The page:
4 ways to maximize common goals of diversity and corporate responsibility teams
Most companies are using some combination of these, and they can work in many configurations.
There has never been a better time for diversity and inclusion (D&I) and corporate responsibility (CR) teams to maximize their impact. Each function has proven beyond a doubt its business case, and each has won a place at the strategy sessions that define the future of business all over the world.
A natural next step is for those of us in these professions to focus on our common goals. My own company’s recent research has found that we share many of these, even some not previously recognized.
The two functions certainly have distinctions and independent legacies, but as each has become more integral and impactful, they share more mutual ambitions. Improving the lives of the disenfranchised, ameliorating the impacts of climate change locally and globally, better reflecting and elevating the quality of life in surrounding communities are a few of the many.
Given how much these functions already have in common, the question is no longer why work together, but how.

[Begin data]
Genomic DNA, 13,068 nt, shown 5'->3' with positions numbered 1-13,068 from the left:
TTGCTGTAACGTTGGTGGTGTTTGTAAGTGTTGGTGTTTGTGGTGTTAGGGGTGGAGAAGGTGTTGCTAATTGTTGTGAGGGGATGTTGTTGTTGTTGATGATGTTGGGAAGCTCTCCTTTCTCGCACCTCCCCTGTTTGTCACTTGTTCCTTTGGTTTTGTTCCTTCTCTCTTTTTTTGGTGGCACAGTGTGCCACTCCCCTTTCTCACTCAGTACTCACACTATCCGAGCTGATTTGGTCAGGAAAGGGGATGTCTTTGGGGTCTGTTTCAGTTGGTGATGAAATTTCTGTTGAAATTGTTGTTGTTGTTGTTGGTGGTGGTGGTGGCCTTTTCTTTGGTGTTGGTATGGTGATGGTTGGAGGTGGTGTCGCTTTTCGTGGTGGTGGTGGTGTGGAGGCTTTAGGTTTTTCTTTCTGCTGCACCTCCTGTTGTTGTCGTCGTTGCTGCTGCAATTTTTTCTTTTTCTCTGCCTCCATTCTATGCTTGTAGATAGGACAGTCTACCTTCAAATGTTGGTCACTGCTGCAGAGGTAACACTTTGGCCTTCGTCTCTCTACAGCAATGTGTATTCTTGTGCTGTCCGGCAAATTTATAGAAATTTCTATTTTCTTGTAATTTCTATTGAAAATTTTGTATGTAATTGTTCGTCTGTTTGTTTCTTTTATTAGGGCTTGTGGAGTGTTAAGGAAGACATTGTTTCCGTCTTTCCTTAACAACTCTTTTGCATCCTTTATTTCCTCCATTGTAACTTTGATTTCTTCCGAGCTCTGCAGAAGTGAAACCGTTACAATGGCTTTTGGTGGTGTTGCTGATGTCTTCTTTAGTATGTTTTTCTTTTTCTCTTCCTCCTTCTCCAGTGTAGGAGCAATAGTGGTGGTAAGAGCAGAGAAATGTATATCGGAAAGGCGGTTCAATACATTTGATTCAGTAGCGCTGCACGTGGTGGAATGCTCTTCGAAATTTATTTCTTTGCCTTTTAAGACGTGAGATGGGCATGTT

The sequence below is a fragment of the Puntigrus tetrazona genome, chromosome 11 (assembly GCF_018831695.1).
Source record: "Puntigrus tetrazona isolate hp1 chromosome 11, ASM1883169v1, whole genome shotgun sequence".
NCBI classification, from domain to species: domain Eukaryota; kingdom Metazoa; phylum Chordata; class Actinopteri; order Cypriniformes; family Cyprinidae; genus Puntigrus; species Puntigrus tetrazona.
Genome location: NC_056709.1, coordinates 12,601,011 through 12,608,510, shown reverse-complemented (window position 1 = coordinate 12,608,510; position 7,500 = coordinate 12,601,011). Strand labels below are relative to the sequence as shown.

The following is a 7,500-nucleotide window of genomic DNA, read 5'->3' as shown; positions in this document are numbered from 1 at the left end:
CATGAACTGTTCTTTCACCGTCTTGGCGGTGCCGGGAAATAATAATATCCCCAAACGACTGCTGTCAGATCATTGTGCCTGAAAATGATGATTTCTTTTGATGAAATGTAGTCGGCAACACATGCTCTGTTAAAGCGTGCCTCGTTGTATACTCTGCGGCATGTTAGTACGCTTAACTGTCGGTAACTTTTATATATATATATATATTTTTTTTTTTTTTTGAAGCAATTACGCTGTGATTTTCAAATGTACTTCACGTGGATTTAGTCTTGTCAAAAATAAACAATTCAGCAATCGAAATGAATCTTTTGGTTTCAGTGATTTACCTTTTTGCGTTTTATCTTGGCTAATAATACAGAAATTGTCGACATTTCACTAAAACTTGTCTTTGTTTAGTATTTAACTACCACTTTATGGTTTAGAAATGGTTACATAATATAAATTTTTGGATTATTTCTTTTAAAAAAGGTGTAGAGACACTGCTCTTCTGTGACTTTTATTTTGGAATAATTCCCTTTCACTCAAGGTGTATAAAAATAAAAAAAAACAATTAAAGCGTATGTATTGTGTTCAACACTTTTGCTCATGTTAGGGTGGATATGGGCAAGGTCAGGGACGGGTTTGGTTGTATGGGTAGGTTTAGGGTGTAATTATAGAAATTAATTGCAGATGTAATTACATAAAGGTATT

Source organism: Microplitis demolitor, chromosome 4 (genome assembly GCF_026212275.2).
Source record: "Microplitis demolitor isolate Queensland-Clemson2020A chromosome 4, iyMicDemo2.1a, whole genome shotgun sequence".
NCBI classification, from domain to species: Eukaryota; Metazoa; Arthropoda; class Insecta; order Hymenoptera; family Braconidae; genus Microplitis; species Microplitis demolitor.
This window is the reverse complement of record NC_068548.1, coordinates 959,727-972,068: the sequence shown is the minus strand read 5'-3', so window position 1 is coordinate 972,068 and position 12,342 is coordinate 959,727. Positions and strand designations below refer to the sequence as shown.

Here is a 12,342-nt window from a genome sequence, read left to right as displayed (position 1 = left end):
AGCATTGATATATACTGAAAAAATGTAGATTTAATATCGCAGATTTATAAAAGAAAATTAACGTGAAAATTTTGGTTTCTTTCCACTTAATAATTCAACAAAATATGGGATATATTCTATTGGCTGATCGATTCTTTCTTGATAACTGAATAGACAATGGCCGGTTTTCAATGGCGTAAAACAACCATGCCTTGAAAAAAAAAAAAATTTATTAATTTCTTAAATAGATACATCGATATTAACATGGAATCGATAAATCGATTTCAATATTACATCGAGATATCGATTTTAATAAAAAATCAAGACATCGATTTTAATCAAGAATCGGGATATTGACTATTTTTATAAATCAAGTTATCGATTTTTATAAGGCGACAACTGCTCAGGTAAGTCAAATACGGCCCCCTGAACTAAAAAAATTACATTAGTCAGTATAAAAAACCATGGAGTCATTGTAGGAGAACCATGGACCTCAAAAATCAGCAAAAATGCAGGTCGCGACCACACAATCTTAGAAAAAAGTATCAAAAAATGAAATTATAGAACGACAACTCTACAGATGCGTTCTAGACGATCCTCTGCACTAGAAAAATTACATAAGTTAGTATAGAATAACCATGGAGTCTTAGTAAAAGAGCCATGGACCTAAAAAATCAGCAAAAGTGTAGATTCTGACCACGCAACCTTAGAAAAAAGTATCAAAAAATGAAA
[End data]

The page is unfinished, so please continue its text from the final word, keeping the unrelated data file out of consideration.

- Organizational structure: At Warner Media, D&I and CR are under the same C-suite-level leader. A specialist in each field works with sub-brands to embed priorities into projects, such as promoting diverse representation in media and behind the camera. The specialists meet weekly to identify areas of collaboration.
- Communication and reporting: Micron Technology makes sure D&I reporting is included in the annual sustainability report, which helps align the two functions. The teams also share a communications staff, which helps the business as a whole understand how and where the functions align.
- Community engagement: At Gap, the functions are in the same department, and teams are encouraged to collaborate on shared projects such as promoting sustainability and women’s empowerment in the supply chain.
- Strategic roadmap: At Sodexo, my company created a Roadmap for a Better Tomorrow 2025 that is founded on the shared principles of D&I and CR. For instance, in North America, both functions report to the same person (full disclosure: that’s me). They meet for strategic planning sessions and share reports and communications. They are encouraged to collaborate and learn from each other. And every year, the priorities of both functions are reflected in our annual integrated report.
There is not a one-size-fits-all playbook for further integrating these two distinct and essential functions. Some of these tactics are adaptable elsewhere, others less so. The routes to working together have much to do with workplace culture, governance and business priorities.
But wherever there is will, there is a version that will work. The common ambitions of both D&I and CR will be closer in reach when we work together.
What tactics have you found to be beneficial? Read our recent research (PDF) about how businesses in the United States are creating alignment between D&I and corporate responsibility functions and share your opinion.